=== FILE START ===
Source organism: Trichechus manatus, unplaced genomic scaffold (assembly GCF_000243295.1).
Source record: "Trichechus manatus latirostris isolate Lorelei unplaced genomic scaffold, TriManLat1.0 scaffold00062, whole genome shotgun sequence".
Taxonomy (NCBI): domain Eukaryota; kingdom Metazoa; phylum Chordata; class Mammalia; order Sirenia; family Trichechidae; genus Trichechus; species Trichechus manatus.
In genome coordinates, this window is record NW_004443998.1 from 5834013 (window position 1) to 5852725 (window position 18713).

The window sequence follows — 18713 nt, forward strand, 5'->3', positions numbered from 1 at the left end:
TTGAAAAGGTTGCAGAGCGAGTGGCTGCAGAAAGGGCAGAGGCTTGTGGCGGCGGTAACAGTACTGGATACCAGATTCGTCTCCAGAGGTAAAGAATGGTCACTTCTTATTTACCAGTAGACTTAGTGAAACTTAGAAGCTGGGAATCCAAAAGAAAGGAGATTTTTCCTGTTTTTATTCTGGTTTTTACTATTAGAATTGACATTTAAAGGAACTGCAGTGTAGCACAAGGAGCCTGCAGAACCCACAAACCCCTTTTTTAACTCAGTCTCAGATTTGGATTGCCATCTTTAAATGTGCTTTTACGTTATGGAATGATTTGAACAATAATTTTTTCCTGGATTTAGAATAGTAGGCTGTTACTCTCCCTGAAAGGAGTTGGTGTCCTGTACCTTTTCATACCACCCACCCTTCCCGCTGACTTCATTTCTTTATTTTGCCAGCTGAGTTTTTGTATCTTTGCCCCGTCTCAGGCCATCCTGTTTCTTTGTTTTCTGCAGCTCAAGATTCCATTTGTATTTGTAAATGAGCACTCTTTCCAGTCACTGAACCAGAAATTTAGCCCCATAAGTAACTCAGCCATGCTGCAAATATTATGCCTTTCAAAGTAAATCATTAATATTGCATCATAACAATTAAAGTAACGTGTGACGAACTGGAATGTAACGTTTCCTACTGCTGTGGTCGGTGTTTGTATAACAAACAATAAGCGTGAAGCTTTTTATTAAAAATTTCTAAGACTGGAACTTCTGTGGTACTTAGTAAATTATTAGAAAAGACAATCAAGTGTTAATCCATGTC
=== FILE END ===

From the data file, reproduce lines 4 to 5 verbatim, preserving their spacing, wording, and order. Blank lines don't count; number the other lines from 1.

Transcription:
In genome coordinates, this window is record NW_004443998.1 from 5834013 (window position 1) to 5852725 (window position 18713).

The window sequence follows — 18713 nt, forward strand, 5'->3', positions numbered from 1 at the left end: